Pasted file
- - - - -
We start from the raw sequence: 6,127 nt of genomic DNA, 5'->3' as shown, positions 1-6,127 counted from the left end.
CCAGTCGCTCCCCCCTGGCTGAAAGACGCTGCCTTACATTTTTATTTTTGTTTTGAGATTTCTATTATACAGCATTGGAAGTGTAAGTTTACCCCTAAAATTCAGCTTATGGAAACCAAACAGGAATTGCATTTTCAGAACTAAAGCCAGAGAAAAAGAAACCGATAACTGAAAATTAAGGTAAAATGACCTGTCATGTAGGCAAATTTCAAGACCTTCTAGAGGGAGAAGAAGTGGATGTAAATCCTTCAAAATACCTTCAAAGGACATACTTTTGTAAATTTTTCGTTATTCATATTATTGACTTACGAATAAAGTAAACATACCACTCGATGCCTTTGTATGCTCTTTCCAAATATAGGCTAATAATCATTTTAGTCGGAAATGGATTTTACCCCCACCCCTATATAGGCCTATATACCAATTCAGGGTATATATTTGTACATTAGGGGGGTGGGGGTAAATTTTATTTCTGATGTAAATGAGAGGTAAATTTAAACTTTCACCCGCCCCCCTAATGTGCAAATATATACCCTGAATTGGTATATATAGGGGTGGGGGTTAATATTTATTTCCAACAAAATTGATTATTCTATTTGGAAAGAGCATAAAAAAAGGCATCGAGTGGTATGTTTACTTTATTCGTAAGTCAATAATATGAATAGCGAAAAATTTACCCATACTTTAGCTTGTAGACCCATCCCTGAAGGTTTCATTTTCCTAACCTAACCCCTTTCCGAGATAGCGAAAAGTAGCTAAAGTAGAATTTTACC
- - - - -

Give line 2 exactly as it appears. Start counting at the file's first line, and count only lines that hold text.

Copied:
CCAGTCGCTCCCCCCTGGCTGAAAGACGCTGCCTTACATTTTTATTTTTGTTTTGAGATTTCTATTATACAGCATTGGAAGTGTAAGTTTACCCCTAAAATTCAGCTTATGGAAACCAAACAGGAATTGCATTTTCAGAACTAAAGCCAGAGAAAAAGAAACCGATAACTGAAAATTAAGGTAAAATGACCTGTCATGTAGGCAAATTTCAAGACCTTCTAGAGGGAGAAGAAGTGGATGTAAATCCTTCAAAATACCTTCAAAGGACATACTTTTGTAAATTTTTCGTTATTCATATTATTGACTTACGAATAAAGTAAACATACCACTCGATGCCTTTGTATGCTCTTTCCAAATATAGGCTAATAATCATTTTAGTCGGAAATGGATTTTACCCCCACCCCTATATAGGCCTATATACCAATTCAGGGTATATATTTGTACATTAGGGGGGTGGGGGTAAATTTTATTTCTGATGTAAATGAGAGGTAAATTTAAACTTTCACCCGCCCCCCTAATGTGCAAATATATACCCTGAATTGGTATATATAGGGGTGGGGGTTAATATTTATTTCCAACAAAATTGATTATTCTATTTGGAAAGAGCATAAAAAAAGGCATCGAGTGGTATGTTTACTTTATTCGTAAGTCAATAATATGAATAGCGAAAAATTTACCCATACTTTAGCTTGTAGACCCATCCCTGAAGGTTTCATTTTCCTAACCTAACCCCTTTCCGAGATAGCGAAAAGTAGCTAAAGTAGAATTTTACC